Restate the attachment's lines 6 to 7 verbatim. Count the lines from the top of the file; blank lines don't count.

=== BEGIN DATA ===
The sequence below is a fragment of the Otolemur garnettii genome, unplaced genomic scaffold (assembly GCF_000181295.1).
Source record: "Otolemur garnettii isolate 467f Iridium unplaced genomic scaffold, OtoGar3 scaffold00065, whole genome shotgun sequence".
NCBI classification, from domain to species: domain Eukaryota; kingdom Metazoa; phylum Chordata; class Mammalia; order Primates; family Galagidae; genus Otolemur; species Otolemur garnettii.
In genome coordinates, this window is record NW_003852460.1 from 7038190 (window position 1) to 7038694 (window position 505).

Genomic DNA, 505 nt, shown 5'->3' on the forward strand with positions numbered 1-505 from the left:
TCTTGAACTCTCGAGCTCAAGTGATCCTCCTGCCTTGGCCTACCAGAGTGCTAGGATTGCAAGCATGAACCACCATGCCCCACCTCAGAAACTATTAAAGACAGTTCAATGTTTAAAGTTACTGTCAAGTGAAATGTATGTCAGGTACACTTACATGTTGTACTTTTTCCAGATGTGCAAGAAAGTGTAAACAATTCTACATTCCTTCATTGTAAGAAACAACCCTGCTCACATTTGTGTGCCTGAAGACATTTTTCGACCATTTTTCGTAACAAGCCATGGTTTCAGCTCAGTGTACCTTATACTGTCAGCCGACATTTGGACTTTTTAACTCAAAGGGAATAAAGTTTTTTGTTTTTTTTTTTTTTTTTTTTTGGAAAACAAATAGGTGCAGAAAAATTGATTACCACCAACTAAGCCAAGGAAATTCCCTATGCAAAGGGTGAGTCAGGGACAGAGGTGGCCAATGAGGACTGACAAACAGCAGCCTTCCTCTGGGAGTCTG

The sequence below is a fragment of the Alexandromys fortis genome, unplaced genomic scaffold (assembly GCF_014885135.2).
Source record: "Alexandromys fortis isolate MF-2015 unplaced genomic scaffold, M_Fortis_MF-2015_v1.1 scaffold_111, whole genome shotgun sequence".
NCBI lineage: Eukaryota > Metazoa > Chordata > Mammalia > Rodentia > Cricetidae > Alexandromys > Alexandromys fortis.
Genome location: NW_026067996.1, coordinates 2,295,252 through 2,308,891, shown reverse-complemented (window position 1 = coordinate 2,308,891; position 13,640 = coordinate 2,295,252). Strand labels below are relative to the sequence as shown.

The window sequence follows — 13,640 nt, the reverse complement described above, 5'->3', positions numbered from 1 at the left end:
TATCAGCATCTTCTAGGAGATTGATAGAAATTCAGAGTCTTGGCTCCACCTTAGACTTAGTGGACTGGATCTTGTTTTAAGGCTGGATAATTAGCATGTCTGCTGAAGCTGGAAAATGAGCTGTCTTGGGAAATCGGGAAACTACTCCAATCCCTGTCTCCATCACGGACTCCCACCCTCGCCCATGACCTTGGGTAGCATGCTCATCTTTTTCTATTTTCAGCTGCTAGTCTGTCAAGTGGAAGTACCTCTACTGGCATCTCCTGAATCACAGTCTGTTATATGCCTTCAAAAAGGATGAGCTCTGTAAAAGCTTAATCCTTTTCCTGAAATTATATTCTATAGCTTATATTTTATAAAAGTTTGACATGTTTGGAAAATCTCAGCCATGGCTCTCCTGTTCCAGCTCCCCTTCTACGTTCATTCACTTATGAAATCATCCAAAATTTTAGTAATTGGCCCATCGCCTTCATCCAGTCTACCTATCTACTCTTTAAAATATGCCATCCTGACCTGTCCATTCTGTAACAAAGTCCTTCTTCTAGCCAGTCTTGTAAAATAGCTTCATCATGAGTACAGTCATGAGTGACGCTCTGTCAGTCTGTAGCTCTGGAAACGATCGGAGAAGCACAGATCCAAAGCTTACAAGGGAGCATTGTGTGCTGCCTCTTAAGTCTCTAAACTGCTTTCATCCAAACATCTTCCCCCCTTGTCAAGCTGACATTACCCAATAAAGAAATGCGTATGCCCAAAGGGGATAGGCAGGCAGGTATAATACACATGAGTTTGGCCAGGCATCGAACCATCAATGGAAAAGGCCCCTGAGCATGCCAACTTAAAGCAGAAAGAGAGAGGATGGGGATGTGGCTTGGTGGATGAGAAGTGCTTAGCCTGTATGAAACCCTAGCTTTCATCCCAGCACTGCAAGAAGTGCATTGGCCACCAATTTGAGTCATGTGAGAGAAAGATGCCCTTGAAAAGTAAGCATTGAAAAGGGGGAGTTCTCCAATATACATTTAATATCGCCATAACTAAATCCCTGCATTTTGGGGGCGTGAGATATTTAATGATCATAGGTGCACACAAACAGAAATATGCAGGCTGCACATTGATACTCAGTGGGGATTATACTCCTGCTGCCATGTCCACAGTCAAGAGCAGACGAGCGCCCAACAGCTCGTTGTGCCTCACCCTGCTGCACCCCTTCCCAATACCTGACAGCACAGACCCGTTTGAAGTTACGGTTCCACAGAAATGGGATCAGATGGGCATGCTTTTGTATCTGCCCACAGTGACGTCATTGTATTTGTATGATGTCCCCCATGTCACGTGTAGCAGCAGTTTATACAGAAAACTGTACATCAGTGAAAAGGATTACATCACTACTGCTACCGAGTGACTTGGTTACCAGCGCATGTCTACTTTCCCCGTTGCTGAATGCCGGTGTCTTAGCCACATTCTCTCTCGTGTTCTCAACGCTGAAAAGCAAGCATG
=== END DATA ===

TCTTGAACTCTCGAGCTCAAGTGATCCTCCTGCCTTGGCCTACCAGAGTGCTAGGATTGCAAGCATGAACCACCATGCCCCACCTCAGAAACTATTAAAGACAGTTCAATGTTTAAAGTTACTGTCAAGTGAAATGTATGTCAGGTACACTTACATGTTGTACTTTTTCCAGATGTGCAAGAAAGTGTAAACAATTCTACATTCCTTCATTGTAAGAAACAACCCTGCTCACATTTGTGTGCCTGAAGACATTTTTCGACCATTTTTCGTAACAAGCCATGGTTTCAGCTCAGTGTACCTTATACTGTCAGCCGACATTTGGACTTTTTAACTCAAAGGGAATAAAGTTTTTTGTTTTTTTTTTTTTTTTTTTTTGGAAAACAAATAGGTGCAGAAAAATTGATTACCACCAACTAAGCCAAGGAAATTCCCTATGCAAAGGGTGAGTCAGGGACAGAGGTGGCCAATGAGGACTGACAAACAGCAGCCTTCCTCTGGGAGTCTG

The sequence below is a fragment of the Alexandromys fortis genome, unplaced genomic scaffold (assembly GCF_014885135.2).